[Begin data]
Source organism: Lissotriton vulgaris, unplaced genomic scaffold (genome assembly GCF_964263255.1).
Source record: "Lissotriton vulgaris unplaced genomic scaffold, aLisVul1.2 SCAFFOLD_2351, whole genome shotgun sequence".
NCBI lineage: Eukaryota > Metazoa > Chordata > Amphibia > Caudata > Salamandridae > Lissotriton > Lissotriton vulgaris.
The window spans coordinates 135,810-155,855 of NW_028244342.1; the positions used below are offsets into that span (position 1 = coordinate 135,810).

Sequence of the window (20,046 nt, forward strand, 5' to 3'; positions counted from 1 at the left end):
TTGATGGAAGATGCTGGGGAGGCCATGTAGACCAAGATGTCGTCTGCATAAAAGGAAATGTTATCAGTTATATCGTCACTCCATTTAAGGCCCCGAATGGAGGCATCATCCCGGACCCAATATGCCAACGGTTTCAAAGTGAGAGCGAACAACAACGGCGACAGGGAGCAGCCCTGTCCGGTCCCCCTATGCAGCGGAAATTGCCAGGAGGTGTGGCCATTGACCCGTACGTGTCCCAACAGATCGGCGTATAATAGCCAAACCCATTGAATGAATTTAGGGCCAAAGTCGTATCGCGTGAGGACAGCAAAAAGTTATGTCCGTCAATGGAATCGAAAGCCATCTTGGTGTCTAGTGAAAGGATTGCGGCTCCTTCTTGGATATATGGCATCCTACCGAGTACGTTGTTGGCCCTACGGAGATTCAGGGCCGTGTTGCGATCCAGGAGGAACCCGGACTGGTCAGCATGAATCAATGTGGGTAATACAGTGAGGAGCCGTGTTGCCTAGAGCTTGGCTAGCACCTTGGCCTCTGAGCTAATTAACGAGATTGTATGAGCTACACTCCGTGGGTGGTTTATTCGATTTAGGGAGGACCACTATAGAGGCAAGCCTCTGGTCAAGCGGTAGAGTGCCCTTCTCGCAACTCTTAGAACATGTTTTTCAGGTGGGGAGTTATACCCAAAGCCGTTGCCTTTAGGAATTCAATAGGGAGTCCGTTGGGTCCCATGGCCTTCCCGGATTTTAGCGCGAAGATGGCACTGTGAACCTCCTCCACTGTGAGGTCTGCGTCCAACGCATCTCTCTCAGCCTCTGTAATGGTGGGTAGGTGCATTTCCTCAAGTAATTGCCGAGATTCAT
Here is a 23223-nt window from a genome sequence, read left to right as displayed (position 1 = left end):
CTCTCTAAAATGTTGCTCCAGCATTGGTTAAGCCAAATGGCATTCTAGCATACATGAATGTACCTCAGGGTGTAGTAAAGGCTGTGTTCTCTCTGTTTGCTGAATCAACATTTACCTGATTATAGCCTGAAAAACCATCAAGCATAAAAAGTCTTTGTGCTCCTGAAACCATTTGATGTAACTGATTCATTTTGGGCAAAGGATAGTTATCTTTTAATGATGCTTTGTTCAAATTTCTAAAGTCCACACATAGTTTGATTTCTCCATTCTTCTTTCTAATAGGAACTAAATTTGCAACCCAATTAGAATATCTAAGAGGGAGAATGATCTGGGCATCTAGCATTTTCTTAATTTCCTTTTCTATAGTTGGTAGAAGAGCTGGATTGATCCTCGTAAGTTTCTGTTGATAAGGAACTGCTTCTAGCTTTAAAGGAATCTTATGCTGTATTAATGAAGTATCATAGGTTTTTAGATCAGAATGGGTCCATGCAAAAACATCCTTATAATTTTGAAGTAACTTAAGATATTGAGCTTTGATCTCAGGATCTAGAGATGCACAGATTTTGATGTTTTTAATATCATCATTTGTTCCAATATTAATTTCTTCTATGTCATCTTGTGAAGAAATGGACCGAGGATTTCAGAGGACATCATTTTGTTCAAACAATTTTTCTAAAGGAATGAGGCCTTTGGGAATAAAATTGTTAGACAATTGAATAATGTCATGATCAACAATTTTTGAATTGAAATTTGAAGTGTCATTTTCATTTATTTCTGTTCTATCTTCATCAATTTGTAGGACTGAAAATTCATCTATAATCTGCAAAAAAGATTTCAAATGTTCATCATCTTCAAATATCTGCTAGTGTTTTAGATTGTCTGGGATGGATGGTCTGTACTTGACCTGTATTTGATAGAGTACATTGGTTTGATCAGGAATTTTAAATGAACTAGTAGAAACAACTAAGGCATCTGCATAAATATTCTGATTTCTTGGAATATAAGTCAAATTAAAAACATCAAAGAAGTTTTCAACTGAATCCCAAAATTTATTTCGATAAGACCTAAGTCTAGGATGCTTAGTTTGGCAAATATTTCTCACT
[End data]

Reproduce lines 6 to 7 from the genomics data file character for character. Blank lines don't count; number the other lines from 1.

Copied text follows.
TTGATGGAAGATGCTGGGGAGGCCATGTAGACCAAGATGTCGTCTGCATAAAAGGAAATGTTATCAGTTATATCGTCACTCCATTTAAGGCCCCGAATGGAGGCATCATCCCGGACCCAATATGCCAACGGTTTCAAAGTGAGAGCGAACAACAACGGCGACAGGGAGCAGCCCTGTCCGGTCCCCCTATGCAGCGGAAATTGCCAGGAGGTGTGGCCATTGACCCGTACGTGTCCCAACAGATCGGCGTATAATAGCCAAACCCATTGAATGAATTTAGGGCCAAAGTCGTATCGCGTGAGGACAGCAAAAAGTTATGTCCGTCAATGGAATCGAAAGCCATCTTGGTGTCTAGTGAAAGGATTGCGGCTCCTTCTTGGATATATGGCATCCTACCGAGTACGTTGTTGGCCCTACGGAGATTCAGGGCCGTGTTGCGATCCAGGAGGAACCCGGACTGGTCAGCATGAATCAATGTGGGTAATACAGTGAGGAGCCGTGTTGCCTAGAGCTTGGCTAGCACCTTGGCCTCTGAGCTAATTAACGAGATTGTATGAGCTACACTCCGTGGGTGGTTTATTCGATTTAGGGAGGACCACTATAGAGGCAAGCCTCTGGTCAAGCGGTAGAGTGCCCTTCTCGCAACTCTTAGAACATGTTTTTCAGGTGGGGAGTTATACCCAAAGCCGTTGCCTTTAGGAATTCAATAGGGAGTCCGTTGGGTCCCATGGCCTTCCCGGATTTTAGCGCGAAGATGGCACTGTGAACCTCCTCCACTGTGAGGTCTGCGTCCAACGCATCTCTCTCAGCCTCTGTAATGGTGGGTAGGTGCATTTCCTCAAGTAATTGCCGAGATTCAT
Here is a 23223-nt window from a genome sequence, read left to right as displayed (position 1 = left end):